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Lately there’s been a fair amount of talk about Indian crime fiction. Every self-respecting magazine has done a story on it (and in the process interviewed various opinion-mongers like yours truly), in order to announce either that the scene is hot and happening, or that there’s no scene whatsoever.

Let us therefore, like good detectives ought to, examine the evidence.

photoI don’t know about you guys, but I wouldn’t like to limit my definition of crime fiction to the expected who-dun-its, how-dun-its and what-on-earth-for-dun-its, run-of-the-mill pulp that constitutes the traditional core of detective plots. Even a serious novel can provide thrills.

One of the best reads I’ve come across this year, therefore, was hiding behind the awkward title How to Fight Islamist Terror From the Missionary Position. But as I started reading, it occurred to me that, had he been alive in this era of constant terror threats, this could well be something written by Graham Greene. If, like me, you treasure Greene’s The Quiet American, you will enjoy Tabish Khair’s story about mistrust among expat South Asians in a small town in Denmark, where friends begin to suspect each other of being dormant terrorists. The set-up is evocative: There’s a possible crime, a very likely criminal, but then Khair suddenly turns the tables on his reader in the final hour.

photoHow to Fight... is only one out of a slew of recent books that deal with terrorism. It’s a key element in Mumbai Noir, edited by Altaf Tyrewala (this is the follow-up to Delhi Noir and comes packed with more noir and more of everything else. Fifteen Mumbaikars or semi-Mumbai writers dip their quills into jugs of blood, oftentimes touching upon how the city has been bombed and shot up time and again, and yet how life resumes normalcy, “once the corpses and debris have been cleared out".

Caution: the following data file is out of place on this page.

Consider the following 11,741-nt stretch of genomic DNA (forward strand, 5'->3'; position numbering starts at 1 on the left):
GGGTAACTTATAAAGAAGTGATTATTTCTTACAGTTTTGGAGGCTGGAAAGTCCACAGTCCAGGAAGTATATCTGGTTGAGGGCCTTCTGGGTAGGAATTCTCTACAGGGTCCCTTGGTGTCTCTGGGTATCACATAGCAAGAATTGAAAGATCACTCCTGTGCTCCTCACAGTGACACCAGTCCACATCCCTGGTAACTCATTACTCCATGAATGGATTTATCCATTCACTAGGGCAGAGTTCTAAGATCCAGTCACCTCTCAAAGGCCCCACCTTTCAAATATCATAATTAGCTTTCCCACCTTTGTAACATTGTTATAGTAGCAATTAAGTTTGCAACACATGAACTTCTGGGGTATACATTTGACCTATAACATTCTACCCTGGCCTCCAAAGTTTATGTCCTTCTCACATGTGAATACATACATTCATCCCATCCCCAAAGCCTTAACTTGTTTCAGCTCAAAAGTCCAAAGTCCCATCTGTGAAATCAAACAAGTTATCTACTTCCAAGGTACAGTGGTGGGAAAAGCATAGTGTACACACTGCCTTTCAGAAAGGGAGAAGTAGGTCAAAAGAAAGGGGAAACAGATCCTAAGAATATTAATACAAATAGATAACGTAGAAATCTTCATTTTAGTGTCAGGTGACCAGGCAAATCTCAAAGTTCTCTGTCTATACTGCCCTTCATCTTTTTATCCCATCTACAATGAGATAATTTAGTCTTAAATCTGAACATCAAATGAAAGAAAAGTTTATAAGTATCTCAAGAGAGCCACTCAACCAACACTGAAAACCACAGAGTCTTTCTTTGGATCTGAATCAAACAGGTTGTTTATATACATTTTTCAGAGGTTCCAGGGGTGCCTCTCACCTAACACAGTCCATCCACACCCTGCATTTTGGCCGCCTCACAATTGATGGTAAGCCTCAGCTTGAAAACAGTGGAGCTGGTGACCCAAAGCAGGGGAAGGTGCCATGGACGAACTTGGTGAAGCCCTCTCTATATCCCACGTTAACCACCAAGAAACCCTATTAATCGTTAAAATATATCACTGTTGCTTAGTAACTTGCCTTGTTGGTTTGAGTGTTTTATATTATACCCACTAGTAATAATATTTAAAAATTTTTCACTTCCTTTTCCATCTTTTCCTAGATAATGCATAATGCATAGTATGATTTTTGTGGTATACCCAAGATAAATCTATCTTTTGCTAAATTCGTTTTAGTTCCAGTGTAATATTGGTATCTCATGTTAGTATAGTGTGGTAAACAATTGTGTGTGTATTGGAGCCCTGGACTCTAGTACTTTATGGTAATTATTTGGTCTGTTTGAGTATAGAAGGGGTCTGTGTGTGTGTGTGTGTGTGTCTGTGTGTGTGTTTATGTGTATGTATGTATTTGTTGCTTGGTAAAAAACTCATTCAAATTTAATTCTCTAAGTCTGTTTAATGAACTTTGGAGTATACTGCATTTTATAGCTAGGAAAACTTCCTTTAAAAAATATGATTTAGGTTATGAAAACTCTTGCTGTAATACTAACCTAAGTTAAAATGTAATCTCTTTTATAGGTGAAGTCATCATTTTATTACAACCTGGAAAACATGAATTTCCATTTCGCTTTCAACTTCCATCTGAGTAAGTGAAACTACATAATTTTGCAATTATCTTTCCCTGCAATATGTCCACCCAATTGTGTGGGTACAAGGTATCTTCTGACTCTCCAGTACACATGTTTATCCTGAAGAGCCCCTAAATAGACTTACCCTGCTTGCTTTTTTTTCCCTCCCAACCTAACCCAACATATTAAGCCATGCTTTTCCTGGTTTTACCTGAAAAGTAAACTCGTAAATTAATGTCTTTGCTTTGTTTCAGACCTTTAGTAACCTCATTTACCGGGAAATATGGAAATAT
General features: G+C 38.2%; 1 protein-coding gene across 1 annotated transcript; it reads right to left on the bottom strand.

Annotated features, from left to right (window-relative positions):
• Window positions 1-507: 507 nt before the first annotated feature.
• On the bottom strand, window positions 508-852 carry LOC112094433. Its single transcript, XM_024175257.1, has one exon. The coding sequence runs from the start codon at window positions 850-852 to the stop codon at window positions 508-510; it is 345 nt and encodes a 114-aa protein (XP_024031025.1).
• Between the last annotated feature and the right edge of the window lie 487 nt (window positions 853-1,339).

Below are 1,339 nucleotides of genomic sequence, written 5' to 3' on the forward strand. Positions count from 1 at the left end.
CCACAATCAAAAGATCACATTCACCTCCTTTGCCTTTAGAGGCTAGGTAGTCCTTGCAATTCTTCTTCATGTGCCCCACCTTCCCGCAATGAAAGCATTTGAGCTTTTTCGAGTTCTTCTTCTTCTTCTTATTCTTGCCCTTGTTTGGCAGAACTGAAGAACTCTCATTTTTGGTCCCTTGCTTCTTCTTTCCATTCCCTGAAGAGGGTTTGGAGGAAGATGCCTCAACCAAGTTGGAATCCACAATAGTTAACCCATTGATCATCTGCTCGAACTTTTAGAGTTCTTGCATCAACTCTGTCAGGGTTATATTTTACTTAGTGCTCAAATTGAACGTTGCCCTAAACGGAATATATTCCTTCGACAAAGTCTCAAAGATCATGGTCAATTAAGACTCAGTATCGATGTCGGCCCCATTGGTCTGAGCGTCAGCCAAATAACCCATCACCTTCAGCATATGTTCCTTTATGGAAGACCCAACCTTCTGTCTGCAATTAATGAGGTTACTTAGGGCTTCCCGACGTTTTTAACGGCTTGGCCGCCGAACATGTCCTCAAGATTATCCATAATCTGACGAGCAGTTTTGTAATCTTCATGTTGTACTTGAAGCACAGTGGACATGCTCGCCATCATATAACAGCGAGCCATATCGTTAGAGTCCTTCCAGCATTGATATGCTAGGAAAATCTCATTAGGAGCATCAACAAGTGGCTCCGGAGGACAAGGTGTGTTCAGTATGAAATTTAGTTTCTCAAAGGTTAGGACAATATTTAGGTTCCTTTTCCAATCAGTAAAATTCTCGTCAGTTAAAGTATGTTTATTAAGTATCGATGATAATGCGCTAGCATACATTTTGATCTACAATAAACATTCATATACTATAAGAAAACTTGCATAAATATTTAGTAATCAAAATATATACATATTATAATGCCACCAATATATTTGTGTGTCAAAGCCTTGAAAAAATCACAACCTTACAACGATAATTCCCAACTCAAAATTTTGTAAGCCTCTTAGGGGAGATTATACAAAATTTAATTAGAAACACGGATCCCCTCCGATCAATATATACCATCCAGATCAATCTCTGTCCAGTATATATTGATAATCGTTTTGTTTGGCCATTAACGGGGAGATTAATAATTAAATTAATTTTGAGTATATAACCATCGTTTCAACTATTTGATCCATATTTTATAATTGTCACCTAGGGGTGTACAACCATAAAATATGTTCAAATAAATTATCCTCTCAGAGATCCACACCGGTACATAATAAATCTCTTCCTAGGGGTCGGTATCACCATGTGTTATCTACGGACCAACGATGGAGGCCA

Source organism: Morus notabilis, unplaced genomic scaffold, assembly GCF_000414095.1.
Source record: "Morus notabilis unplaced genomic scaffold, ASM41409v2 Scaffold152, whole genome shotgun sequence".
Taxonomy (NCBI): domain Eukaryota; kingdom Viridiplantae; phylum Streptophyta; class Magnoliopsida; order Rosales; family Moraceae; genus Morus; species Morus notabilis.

Tyrewala goes on to note: “Or maybe that’s a wrong way of looking at things. Maybe Mumbai isn’t just one city, but an organic conglomerate of innumerable subcities, each thrumming to its own vibe. A tragedy in one part of Mumbai barely registers elsewhere."

photoIf you’d care to follow this up with forensic reportage, I should mention that I haven’t read anything more terrifying than The Meadow, by investigative journalist team Adrian Levy and Cathy Scott-Clark; a narrative non-fiction book about a bunch of hapless tourists who go to Kashmir only to get kidnapped by militants—reading this will prepare you for a genuine worst-case holiday scenario (reality literature seems to be increasingly hot, for just the other month I found myself at the Bangalore launch of Meenal Baghel’s Death in Mumbai: A True Story in which we get a detailed crime reconstruction of a strange case of Bollywood love gone sour, resulting in one partner in a ménage-a-trois being hacked into pieces).

However, if analytical isn’t up your dark alley, then go for the latest muscle-ripping adrenaline-pumping pulp—in The Terrorist, by Juggi Bhasin, the Special Forces operative Suvir Suri is called in to save India.